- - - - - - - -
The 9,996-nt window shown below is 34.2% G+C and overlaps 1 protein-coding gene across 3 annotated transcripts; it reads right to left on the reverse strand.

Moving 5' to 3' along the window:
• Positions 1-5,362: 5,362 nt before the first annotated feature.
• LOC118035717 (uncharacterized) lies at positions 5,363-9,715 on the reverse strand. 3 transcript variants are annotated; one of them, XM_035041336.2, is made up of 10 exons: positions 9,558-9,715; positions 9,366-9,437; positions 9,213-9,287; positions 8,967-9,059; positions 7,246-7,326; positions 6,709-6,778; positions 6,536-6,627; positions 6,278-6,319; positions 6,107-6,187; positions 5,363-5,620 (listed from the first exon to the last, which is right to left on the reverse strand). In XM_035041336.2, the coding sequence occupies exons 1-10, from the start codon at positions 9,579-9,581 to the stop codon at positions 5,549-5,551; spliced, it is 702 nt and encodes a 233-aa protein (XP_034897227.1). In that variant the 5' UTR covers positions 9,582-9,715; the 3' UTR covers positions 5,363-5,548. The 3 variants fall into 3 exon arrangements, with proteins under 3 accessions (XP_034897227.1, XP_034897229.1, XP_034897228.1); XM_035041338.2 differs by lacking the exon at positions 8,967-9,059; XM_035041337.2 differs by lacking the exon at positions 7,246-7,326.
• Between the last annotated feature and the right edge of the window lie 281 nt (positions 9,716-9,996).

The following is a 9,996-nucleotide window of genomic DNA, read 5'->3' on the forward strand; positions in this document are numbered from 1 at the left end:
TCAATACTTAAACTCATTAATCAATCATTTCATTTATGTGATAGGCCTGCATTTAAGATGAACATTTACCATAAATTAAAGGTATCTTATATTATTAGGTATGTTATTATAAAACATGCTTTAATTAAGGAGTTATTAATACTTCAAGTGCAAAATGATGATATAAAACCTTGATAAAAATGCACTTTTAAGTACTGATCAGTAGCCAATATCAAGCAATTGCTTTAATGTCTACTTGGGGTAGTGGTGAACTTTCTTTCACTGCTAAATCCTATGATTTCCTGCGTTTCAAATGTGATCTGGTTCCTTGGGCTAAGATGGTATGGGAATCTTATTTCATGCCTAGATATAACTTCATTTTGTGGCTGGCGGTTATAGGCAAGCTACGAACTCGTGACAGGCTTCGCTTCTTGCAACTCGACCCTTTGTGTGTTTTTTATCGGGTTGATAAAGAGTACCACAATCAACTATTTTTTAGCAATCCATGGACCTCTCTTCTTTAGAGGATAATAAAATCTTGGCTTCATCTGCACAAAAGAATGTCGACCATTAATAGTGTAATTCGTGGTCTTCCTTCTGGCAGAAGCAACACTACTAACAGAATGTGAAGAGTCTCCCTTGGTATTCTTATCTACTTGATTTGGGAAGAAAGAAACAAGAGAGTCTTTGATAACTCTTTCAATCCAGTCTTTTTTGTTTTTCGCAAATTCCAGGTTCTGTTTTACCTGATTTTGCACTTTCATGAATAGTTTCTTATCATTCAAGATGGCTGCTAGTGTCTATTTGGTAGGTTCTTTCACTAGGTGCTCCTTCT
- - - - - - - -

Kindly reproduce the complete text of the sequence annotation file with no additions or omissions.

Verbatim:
The 9,996-nt window shown below is 34.2% G+C and overlaps 1 protein-coding gene across 3 annotated transcripts; it reads right to left on the reverse strand.

Moving 5' to 3' along the window:
• Positions 1-5,362: 5,362 nt before the first annotated feature.
• LOC118035717 (uncharacterized) lies at positions 5,363-9,715 on the reverse strand. 3 transcript variants are annotated; one of them, XM_035041336.2, is made up of 10 exons: positions 9,558-9,715; positions 9,366-9,437; positions 9,213-9,287; positions 8,967-9,059; positions 7,246-7,326; positions 6,709-6,778; positions 6,536-6,627; positions 6,278-6,319; positions 6,107-6,187; positions 5,363-5,620 (listed from the first exon to the last, which is right to left on the reverse strand). In XM_035041336.2, the coding sequence occupies exons 1-10, from the start codon at positions 9,579-9,581 to the stop codon at positions 5,549-5,551; spliced, it is 702 nt and encodes a 233-aa protein (XP_034897227.1). In that variant the 5' UTR covers positions 9,582-9,715; the 3' UTR covers positions 5,363-5,548. The 3 variants fall into 3 exon arrangements, with proteins under 3 accessions (XP_034897227.1, XP_034897229.1, XP_034897228.1); XM_035041338.2 differs by lacking the exon at positions 8,967-9,059; XM_035041337.2 differs by lacking the exon at positions 7,246-7,326.
• Between the last annotated feature and the right edge of the window lie 281 nt (positions 9,716-9,996).

The following is a 9,996-nucleotide window of genomic DNA, read 5'->3' on the forward strand; positions in this document are numbered from 1 at the left end:
TCAATACTTAAACTCATTAATCAATCATTTCATTTATGTGATAGGCCTGCATTTAAGATGAACATTTACCATAAATTAAAGGTATCTTATATTATTAGGTATGTTATTATAAAACATGCTTTAATTAAGGAGTTATTAATACTTCAAGTGCAAAATGATGATATAAAACCTTGATAAAAATGCACTTTTAAGTACTGATCAGTAGCCAATATCAAGCAATTGCTTTAATGTCTACTTGGGGTAGTGGTGAACTTTCTTTCACTGCTAAATCCTATGATTTCCTGCGTTTCAAATGTGATCTGGTTCCTTGGGCTAAGATGGTATGGGAATCTTATTTCATGCCTAGATATAACTTCATTTTGTGGCTGGCGGTTATAGGCAAGCTACGAACTCGTGACAGGCTTCGCTTCTTGCAACTCGACCCTTTGTGTGTTTTTTATCGGGTTGATAAAGAGTACCACAATCAACTATTTTTTAGCAATCCATGGACCTCTCTTCTTTAGAGGATAATAAAATCTTGGCTTCATCTGCACAAAAGAATGTCGACCATTAATAGTGTAATTCGTGGTCTTCCTTCTGGCAGAAGCAACACTACTAACAGAATGTGAAGAGTCTCCCTTGGTATTCTTATCTACTTGATTTGGGAAGAAAGAAACAAGAGAGTCTTTGATAACTCTTTCAATCCAGTCTTTTTTGTTTTTCGCAAATTCCAGGTTCTGTTTTACCTGATTTTGCACTTTCATGAATAGTTTCTTATCATTCAAGATGGCTGCTAGTGTCTATTTGGTAGGTTCTTTCACTAGGTGCTCCTTCT